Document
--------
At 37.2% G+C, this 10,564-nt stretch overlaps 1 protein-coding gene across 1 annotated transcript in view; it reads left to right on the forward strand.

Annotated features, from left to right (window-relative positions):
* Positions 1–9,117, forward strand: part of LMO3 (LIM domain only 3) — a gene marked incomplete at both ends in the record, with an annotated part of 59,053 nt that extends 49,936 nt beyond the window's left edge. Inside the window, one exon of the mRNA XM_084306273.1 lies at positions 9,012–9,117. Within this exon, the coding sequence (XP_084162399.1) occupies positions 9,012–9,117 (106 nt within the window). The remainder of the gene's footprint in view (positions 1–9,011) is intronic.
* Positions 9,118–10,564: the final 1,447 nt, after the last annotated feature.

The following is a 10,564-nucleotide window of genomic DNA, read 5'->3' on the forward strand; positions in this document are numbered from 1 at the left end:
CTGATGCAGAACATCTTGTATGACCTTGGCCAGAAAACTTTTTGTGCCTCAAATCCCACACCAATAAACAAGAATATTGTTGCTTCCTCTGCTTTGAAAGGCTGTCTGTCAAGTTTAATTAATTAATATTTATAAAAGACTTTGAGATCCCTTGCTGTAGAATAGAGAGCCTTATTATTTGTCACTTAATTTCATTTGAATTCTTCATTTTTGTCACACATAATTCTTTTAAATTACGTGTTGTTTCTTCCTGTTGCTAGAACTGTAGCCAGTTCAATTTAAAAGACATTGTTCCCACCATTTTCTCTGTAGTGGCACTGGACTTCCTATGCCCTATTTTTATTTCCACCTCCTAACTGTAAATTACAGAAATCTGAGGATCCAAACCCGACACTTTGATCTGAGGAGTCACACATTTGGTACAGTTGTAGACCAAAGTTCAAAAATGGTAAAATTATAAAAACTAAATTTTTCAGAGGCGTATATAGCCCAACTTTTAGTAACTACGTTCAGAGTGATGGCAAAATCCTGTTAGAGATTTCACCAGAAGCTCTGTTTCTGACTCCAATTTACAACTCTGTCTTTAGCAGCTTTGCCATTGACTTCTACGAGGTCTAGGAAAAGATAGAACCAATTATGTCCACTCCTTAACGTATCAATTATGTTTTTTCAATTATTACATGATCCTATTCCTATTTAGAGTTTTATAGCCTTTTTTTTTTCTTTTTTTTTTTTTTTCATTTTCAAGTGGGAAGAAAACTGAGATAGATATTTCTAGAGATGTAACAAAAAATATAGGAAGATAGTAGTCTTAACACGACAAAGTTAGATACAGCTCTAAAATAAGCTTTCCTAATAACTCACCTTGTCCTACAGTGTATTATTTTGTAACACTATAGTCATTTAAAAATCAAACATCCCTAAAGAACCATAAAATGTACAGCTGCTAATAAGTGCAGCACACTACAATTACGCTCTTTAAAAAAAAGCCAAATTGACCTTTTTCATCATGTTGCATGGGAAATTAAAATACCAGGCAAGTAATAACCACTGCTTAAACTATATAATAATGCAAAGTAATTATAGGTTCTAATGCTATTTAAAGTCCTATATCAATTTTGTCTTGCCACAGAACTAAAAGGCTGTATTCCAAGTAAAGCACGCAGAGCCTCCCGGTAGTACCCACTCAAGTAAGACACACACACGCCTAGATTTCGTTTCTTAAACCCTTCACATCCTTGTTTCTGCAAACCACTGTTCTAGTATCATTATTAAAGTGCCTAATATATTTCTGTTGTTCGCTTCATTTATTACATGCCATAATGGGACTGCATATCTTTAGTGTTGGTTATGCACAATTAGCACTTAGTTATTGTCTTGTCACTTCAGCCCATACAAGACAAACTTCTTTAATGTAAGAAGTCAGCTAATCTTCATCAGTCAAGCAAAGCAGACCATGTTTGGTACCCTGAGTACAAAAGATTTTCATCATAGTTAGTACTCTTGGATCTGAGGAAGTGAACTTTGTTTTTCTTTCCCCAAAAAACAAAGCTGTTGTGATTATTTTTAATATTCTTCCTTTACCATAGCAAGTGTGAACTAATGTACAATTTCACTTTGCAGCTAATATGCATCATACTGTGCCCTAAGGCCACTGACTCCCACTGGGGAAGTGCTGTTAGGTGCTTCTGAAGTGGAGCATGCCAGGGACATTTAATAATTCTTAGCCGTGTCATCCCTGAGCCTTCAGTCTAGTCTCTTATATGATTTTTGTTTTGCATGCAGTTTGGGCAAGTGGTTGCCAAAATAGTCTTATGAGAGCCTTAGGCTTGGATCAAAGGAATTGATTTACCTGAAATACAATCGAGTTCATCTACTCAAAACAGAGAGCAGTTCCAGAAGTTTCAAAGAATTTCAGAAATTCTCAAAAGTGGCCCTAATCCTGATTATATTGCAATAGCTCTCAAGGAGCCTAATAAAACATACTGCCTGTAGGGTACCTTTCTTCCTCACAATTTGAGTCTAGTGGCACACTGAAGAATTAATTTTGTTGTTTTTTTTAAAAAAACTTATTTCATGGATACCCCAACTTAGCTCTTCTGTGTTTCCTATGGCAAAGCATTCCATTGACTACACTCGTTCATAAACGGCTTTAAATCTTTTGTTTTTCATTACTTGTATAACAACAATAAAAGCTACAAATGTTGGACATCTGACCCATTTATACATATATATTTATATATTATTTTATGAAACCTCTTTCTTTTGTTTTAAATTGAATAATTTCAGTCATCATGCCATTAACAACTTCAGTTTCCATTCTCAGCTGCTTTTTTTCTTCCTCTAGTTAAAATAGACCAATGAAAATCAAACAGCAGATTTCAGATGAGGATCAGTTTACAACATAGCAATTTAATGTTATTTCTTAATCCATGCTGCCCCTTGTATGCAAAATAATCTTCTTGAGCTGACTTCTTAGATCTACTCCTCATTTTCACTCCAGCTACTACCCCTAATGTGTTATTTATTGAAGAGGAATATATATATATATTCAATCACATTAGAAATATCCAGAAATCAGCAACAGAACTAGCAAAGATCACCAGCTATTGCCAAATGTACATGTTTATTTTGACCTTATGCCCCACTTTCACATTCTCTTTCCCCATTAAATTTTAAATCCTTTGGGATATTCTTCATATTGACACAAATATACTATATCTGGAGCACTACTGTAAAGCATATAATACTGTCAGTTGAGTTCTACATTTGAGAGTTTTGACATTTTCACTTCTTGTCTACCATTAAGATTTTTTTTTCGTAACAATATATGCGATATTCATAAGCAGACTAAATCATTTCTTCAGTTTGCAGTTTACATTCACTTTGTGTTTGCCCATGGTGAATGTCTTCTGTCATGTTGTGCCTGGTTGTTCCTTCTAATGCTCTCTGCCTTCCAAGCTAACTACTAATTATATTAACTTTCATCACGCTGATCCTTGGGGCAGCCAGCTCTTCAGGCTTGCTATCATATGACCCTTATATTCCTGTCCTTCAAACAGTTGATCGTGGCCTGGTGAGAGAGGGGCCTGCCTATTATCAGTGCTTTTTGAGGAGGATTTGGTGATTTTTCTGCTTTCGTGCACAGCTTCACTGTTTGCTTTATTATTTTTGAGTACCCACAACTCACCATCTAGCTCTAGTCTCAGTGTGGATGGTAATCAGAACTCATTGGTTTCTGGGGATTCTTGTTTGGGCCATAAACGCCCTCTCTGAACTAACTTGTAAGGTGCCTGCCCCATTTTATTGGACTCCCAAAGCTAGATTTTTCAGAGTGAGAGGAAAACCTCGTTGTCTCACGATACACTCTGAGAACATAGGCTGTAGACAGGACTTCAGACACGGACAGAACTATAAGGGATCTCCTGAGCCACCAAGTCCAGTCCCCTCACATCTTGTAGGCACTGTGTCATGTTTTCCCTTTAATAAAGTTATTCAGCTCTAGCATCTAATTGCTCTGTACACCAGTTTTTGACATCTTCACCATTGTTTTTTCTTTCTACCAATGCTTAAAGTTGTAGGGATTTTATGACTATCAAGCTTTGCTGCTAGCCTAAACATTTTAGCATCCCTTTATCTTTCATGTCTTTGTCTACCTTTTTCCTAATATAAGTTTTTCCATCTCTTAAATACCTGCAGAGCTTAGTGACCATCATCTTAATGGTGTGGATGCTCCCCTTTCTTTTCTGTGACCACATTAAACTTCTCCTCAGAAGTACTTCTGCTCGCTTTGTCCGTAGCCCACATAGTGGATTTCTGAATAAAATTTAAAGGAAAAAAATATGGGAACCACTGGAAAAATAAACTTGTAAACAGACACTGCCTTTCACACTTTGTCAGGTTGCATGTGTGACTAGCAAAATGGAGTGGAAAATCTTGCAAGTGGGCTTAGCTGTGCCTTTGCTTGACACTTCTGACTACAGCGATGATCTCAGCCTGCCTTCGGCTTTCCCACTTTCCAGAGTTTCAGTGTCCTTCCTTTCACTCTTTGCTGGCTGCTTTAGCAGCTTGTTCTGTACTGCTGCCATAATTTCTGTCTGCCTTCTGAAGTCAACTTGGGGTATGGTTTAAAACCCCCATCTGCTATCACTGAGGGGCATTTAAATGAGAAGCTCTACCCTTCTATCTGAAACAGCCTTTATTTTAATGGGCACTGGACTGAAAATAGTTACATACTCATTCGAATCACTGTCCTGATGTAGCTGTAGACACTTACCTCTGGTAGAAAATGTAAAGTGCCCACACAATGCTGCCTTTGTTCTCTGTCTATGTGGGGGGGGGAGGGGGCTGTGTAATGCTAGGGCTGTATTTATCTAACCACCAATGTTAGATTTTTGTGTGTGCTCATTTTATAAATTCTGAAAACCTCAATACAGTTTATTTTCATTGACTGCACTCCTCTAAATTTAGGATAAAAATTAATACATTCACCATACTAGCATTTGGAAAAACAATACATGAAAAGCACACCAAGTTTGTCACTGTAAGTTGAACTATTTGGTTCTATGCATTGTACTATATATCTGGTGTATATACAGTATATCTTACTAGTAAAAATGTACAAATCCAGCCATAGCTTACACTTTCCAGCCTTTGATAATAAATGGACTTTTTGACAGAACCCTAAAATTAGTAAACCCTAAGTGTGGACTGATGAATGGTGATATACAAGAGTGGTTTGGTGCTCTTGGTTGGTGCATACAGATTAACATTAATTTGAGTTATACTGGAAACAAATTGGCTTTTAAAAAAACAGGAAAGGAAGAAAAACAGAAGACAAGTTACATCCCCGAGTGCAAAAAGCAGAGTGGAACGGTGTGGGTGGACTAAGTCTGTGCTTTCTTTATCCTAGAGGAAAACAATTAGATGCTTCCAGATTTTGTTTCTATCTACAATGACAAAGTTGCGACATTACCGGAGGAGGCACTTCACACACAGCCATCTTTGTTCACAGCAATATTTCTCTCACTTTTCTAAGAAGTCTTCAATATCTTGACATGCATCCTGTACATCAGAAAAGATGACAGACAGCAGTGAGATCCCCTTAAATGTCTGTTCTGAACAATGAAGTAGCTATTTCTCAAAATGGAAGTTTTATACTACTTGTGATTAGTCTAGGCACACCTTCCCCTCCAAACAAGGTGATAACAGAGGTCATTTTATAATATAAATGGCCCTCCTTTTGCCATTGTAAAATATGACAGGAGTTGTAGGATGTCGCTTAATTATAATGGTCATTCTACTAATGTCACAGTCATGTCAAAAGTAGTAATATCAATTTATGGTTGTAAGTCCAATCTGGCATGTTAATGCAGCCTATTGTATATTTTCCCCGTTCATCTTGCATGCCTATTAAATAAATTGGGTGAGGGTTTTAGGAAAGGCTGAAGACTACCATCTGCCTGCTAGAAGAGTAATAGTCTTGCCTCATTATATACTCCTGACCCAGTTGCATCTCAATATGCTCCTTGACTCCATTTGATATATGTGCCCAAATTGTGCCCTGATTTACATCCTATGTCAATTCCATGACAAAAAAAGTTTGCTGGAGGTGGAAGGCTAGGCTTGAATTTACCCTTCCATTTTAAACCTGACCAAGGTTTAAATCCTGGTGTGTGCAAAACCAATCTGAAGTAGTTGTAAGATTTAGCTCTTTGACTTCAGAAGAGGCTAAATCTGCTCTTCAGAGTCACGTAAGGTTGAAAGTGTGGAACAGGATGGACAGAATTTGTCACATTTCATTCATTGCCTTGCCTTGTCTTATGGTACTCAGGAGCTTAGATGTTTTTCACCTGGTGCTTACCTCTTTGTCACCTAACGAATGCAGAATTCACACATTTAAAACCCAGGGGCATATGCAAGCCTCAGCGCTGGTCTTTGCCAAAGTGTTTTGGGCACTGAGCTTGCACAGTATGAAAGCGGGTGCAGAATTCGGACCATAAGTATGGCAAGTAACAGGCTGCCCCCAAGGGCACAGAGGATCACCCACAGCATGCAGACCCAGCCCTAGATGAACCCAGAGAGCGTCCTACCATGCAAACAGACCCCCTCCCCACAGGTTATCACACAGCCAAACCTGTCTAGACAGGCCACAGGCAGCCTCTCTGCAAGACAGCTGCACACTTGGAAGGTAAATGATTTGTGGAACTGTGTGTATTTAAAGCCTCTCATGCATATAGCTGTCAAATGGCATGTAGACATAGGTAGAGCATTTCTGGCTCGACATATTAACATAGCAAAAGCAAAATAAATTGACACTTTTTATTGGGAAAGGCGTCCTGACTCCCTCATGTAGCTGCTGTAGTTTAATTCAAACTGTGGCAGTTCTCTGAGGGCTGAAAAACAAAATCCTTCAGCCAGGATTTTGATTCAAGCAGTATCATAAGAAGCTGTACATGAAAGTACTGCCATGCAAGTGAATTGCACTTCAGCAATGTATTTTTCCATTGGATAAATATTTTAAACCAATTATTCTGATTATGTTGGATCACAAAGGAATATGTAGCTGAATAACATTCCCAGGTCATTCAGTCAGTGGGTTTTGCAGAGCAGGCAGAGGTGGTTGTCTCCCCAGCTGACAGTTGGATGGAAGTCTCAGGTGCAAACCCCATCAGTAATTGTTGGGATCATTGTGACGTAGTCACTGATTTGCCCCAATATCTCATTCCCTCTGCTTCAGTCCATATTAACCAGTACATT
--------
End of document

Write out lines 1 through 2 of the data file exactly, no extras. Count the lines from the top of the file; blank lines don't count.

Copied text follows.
At 37.2% G+C, this 10,564-nt stretch overlaps 1 protein-coding gene across 1 annotated transcript in view; it reads left to right on the forward strand.

Annotated features, from left to right (window-relative positions):